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The Saks Fifth Avenue Men’s Collection is getting a little bigger.
This story first appeared in the November 3, 2011 issue of WWD. Subscribe Today.
Already the largest brand within the retailer’s men’s assortment, the company is launching two new sublabels — 212 and 611 — for the holiday season.
The new collections are named for numbers that relate to Saks Fifth Avenue’s New York heritage. The 212 brand, named for New York City’s original area code, is a trend-driven collection targeted to the customer “who is willing to take risks with his fashion,” according to the company. It is designed to appeal to a mature, fashion-forward customer and will be merchandised on the sixth floor of the flagship, where the more classic labels are sold.
The 611 collection, named after the address of the Fifth Avenue flagship, is for the “urban minimalist.” The line is young and trim, with an abundance of seasonal fabrications. It will be sold on the more-contemporary seventh floor.
“Following the success of the Saks Fifth Avenue Men’s Collection, we saw an opportunity in our men’s business to develop a broader assortment of private brand offerings that fit the needs of our customer,” said Tom Ott, senior vice president and general merchandise manager of men’s wear.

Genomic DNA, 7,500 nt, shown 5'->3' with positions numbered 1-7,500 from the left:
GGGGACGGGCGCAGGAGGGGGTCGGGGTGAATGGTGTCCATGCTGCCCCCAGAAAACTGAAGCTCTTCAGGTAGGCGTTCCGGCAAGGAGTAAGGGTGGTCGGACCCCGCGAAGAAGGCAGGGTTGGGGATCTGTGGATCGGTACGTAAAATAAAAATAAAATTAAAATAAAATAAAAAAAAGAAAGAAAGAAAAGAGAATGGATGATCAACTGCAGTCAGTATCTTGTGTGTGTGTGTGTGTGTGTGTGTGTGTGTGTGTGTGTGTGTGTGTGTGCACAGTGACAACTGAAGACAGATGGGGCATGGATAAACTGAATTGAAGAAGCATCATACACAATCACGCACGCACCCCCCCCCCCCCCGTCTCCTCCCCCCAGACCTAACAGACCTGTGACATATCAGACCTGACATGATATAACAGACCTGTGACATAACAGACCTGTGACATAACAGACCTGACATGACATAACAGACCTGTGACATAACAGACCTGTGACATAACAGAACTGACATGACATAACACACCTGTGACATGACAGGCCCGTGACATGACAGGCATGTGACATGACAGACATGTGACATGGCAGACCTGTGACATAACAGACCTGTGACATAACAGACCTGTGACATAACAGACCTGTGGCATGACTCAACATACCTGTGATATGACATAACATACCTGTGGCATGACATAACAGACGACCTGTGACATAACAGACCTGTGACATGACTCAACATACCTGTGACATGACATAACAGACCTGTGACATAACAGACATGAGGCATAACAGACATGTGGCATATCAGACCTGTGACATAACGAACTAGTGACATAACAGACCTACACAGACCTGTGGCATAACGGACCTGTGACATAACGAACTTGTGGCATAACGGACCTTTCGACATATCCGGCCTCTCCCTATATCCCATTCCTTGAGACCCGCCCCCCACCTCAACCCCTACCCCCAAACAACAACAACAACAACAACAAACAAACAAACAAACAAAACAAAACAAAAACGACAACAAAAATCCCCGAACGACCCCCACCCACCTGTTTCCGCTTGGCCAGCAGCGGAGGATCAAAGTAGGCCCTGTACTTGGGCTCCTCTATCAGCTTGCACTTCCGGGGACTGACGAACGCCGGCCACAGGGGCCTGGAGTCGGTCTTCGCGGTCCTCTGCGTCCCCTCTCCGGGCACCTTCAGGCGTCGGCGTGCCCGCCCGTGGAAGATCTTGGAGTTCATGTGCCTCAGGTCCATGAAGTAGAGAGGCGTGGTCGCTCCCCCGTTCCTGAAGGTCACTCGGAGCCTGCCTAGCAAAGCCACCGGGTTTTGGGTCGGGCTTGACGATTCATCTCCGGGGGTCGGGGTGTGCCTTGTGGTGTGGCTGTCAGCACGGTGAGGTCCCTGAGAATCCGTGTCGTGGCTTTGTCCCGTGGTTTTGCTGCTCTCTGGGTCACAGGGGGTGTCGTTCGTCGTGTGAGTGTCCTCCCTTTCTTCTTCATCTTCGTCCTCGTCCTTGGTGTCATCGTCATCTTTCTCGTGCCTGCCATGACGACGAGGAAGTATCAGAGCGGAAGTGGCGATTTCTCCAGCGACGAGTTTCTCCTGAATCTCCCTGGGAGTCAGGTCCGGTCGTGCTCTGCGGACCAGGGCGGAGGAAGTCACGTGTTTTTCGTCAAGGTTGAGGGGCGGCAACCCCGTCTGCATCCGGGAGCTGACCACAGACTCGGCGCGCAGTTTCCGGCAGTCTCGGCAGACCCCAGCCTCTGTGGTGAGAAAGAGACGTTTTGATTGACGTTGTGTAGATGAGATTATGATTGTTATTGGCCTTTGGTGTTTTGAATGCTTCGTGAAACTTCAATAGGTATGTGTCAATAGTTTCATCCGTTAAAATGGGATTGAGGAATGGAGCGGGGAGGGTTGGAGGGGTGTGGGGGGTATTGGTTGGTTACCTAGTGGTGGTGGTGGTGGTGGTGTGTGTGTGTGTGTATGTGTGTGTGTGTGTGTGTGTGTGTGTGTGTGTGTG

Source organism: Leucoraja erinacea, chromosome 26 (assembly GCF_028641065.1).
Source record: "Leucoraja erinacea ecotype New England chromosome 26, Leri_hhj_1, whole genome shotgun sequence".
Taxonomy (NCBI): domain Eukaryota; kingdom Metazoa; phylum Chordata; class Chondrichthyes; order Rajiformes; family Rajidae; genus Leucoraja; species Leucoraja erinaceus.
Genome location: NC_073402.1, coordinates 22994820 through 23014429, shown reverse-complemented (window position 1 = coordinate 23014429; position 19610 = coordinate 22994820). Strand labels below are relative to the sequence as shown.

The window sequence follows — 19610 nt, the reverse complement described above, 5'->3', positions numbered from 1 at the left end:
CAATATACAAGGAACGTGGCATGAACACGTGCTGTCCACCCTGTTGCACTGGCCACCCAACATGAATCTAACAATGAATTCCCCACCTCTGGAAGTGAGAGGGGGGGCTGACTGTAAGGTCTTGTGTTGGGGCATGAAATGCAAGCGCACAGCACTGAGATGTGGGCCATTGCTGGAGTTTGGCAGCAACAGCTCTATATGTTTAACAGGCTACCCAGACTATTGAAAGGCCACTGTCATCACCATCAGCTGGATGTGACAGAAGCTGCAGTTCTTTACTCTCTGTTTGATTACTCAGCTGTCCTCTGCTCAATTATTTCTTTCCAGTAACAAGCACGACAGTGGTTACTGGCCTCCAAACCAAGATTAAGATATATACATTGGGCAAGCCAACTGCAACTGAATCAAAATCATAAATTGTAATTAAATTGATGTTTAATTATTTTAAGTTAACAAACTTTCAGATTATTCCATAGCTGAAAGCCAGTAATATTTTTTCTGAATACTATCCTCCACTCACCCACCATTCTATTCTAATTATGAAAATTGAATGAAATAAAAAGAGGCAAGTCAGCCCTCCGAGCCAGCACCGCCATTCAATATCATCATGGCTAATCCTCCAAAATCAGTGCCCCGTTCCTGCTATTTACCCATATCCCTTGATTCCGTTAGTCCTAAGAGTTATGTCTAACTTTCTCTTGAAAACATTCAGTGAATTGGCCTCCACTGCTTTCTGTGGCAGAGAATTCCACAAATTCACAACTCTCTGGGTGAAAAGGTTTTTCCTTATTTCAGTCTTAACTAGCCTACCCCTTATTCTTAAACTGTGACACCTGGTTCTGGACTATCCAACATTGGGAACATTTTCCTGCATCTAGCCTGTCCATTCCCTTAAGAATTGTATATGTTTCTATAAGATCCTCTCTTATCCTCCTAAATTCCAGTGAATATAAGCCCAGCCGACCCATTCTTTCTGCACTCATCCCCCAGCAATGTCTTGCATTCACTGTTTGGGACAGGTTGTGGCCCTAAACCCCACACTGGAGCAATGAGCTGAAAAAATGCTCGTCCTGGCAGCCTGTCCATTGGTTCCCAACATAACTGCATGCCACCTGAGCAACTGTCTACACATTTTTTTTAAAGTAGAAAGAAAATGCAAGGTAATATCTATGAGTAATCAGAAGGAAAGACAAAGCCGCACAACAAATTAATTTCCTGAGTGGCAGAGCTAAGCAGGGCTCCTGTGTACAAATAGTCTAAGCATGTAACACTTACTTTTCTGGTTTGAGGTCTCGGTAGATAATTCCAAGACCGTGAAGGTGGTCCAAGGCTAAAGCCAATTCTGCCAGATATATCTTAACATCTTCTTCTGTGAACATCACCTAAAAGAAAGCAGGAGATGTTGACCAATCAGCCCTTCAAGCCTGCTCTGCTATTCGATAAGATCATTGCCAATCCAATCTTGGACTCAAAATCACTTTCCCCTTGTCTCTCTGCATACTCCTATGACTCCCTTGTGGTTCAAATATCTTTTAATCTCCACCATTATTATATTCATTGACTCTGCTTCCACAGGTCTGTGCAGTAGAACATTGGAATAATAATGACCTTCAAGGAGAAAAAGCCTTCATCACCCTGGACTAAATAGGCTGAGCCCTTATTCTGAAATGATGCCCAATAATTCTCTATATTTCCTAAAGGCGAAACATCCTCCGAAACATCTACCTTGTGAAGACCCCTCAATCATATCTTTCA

The introduction of 212 and 611 is part of the company’s push to enhance its private label offerings. The first men’s collection under the Saks Fifth Avenue Men’s Collection moniker was introduced in 2009 and it rapidly gained a foothold in the store. As a result, the company is hoping to extend that success to other categories throughout the store, notably women’s.
In August, Stephen I. Sadove, Saks Inc.’s chief executive officer, said he sees “substantial growth opportunity” with exclusive product. “It’s all part of a broader strategy of having more exclusive and differentiated product. We feel very good about the progress that we’ve made in men’s.”
To develop a unified look and feel for its new men’s offerings, Saks partnered with Pentagram, the design firm that created the Saks Fifth Avenue logo and the recent “I’m Going to Saks” and “@Saks” advertising campaigns. Pentagram has created merchandising materials for the brands designed to evoke Saks’ heritage. For example, the font being used for 212 was inspired by an old New York phone book, while a graffiti font is being used for 611 to “reference the brand’s modern energy and New York attitude.”
According to Terron Schaefer, executive vice president and chief creative officer of Saks: “I loved the idea of building a portfolio of brands that works together as a whole, while each collection maintains its own unique identity. Each of the numbers means something — we want these numbers to be as instantly recognizable as the 747.”